It is Easter Monday, and as intensely as I participated in the 40 days of Lent and the journey of Holy Week, I am relieved and delighted to be here in Eastertide. It is not as if there are great celebrations of faith in front of me, but I feel as if if I am entering in a spacious place with room enough to observe in quiet the ways that the resurrection keeps happening in the world, in the Church and in me.
I am grateful for waking up to a silent morning, with only the accompaniment of birds. No school buses or trucks or planes seem to be racing around in my neighborhood yet. I muse on my favorite Easter scene in John 20, when Mary come to the place where Jesus has been lovingly buried, to ponder, to wonder, to imagine what what might come next. There are tears and remembering, but then suddenly there are angels–always carrying a sacred message–who extend compassion to her by asking where her tears come from. I often wonder where my tears come from–why am I weeping? Certainly the world presents enough cause for tears on a daily basis, and my heart weeps more often than my eyes do–for innocent families left bereft because of the cruelty or torment from others; for the ravages of wars on targeted populations because of their faith or race or gender; for the earth gone dry here in my home state because of rampant greed. However, it is those moments when by surprise my eyes are suddenly filled with tears that I ponder in this morning quiet–the music that throws me back to a time when I was more wide-eyed and eager, an observation of a grandchild who is overcoming great obstacles, or a realization that I am in the last third of my life with opportunities come and gone. What am I being given a chance to see through my tears in this Eastertide?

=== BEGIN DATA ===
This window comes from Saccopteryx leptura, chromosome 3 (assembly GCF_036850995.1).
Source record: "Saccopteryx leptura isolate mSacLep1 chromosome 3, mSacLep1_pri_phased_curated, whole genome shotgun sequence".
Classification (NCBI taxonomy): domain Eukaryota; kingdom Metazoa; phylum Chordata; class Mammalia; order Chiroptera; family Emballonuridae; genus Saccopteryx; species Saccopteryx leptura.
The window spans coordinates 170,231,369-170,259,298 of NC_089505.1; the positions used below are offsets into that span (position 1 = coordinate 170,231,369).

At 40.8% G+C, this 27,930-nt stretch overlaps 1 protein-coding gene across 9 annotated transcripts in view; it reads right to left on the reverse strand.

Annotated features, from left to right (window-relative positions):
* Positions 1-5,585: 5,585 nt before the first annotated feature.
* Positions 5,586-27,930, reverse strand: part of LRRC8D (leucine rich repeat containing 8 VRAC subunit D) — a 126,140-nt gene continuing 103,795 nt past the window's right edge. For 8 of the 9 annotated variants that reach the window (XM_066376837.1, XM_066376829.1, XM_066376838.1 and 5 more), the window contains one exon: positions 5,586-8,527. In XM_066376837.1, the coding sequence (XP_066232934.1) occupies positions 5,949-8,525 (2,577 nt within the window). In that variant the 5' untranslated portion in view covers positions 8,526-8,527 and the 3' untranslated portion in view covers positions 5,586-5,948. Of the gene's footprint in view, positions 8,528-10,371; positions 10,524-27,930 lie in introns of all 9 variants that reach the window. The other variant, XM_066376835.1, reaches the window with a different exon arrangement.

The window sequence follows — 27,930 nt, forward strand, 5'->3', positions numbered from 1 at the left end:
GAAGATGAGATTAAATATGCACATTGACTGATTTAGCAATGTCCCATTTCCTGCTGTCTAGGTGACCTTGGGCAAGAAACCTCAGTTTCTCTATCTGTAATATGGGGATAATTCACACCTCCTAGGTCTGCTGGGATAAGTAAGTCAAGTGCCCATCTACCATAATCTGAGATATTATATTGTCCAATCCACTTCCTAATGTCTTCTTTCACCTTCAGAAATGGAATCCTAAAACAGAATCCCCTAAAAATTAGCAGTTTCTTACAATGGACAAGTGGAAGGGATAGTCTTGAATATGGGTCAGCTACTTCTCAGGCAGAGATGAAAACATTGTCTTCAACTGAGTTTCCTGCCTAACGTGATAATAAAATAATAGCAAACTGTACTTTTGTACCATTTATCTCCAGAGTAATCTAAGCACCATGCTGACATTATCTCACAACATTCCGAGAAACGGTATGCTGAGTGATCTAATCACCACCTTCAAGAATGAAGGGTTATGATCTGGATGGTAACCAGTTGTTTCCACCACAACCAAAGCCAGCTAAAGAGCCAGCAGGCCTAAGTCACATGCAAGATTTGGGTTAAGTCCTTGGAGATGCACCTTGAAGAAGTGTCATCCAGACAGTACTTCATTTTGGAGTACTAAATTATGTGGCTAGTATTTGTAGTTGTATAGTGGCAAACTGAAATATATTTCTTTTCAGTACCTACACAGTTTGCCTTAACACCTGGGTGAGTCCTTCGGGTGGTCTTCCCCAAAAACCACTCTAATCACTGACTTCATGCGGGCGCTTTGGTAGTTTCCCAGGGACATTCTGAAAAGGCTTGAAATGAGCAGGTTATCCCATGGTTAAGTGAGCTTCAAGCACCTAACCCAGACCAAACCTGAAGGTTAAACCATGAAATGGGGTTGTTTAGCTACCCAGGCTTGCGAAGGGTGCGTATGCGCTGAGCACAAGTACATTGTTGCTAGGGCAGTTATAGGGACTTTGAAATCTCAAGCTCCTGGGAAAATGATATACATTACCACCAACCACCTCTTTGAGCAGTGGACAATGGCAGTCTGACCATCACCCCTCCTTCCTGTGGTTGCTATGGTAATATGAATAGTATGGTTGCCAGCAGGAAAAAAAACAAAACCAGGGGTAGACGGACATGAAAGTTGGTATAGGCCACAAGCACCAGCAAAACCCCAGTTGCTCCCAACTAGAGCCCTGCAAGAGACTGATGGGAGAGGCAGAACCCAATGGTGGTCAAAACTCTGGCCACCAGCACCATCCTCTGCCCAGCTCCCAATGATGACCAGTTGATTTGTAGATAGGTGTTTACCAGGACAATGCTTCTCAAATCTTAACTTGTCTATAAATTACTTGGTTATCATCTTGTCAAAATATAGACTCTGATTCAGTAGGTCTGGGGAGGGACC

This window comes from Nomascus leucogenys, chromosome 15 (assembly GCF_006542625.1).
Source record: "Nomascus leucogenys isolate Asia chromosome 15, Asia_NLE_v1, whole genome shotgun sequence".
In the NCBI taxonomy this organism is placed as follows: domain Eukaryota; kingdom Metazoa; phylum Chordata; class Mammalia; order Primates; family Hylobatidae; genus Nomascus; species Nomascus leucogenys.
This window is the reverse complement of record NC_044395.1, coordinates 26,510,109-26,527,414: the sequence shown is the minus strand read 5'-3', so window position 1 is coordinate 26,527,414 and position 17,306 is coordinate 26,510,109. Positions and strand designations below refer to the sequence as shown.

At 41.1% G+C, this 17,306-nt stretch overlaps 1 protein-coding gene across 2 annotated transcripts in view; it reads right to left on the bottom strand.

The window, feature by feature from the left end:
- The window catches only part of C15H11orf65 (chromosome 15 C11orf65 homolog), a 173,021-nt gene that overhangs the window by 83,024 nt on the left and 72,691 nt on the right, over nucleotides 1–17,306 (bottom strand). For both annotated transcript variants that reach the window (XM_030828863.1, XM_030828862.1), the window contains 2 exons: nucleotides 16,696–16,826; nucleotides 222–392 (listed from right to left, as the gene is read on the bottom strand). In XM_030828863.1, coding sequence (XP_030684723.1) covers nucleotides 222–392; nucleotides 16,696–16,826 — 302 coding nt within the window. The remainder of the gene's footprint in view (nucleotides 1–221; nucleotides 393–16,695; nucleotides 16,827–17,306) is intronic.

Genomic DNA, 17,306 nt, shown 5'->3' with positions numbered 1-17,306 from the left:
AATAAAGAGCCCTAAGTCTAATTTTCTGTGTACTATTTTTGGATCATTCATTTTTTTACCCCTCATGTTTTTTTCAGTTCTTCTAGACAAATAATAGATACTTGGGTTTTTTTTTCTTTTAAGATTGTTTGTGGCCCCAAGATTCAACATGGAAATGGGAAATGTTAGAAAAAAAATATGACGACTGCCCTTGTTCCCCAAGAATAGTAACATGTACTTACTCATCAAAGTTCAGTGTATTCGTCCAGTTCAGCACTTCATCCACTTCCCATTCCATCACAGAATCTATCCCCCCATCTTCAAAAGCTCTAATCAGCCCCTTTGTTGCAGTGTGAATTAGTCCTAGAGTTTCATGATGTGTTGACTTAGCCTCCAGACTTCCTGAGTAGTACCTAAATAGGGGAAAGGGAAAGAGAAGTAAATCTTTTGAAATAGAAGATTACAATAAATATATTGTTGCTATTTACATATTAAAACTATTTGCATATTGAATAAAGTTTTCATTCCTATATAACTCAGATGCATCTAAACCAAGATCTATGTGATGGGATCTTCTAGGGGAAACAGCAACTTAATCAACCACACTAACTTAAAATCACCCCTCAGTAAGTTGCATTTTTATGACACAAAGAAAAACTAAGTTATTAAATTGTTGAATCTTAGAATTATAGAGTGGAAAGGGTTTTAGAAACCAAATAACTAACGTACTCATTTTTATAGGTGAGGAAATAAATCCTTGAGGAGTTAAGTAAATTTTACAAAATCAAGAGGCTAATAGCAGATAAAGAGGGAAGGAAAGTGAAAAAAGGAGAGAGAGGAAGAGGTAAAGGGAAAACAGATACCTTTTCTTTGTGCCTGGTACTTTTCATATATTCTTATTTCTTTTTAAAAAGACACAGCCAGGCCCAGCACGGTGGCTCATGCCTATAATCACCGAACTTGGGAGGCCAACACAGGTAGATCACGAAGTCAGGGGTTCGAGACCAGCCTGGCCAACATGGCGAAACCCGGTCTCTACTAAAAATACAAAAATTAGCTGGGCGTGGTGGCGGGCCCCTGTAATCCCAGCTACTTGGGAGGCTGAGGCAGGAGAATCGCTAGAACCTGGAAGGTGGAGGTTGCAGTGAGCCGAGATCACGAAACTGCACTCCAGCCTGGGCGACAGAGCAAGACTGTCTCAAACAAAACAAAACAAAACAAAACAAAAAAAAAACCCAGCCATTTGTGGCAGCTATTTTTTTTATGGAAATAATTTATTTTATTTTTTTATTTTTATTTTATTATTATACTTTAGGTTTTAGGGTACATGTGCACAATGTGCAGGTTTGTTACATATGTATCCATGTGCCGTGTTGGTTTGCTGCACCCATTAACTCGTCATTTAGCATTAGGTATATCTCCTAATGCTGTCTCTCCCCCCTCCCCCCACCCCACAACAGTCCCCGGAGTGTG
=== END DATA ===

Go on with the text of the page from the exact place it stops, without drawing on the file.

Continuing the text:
Mary gets to see Jesus. She doesn’t recognize him at first; he seems ordinary, utilitarian, unrelated to the drama in which she has been living this last week. However, when he speaks her name into that silent beauty of morning, she recognizes that One whom her heart loves. Yet the relationship has undergone a transformation; their love for each other will take a new shape. Jesus tells her he is returning to God, she will now be about the business of recognizing the face of Jesus in everyone she meets and loving that particular one because she and he bear the image of God in their particular person. With Easter we don’t view people from a human point of view any more; we see them as new creatures, in the words of Thomas Merton, “shining like the sun.”
So I muse on those I expect to see this first week of Easter–those with whom I sit in spiritual direction–will I recognize the sun shining in them? my neighbors with whom I share the welfare of the block and the city? my family who bring laughter and tears into my life? my friends in faith who worry and churn about the state of the Church and living in a pluralistic world? How will I be willing to look at those in our country and our world who seem bent on muddying the waters, striking fear and anxiety in the populace, spewing inanities and vilification all around? Will I be willing to see the face of God in them?
I am grateful this early morning for the space to sit quietly with this question, and to pray this prayer, Open my eyes (again) that I would see Your face. Show me the new creation that you love, and empower me to love the ways you do. In the name of the Risen One, Amen.
Carol Hough Ruiz said:
Tears. So beautifully inspiring.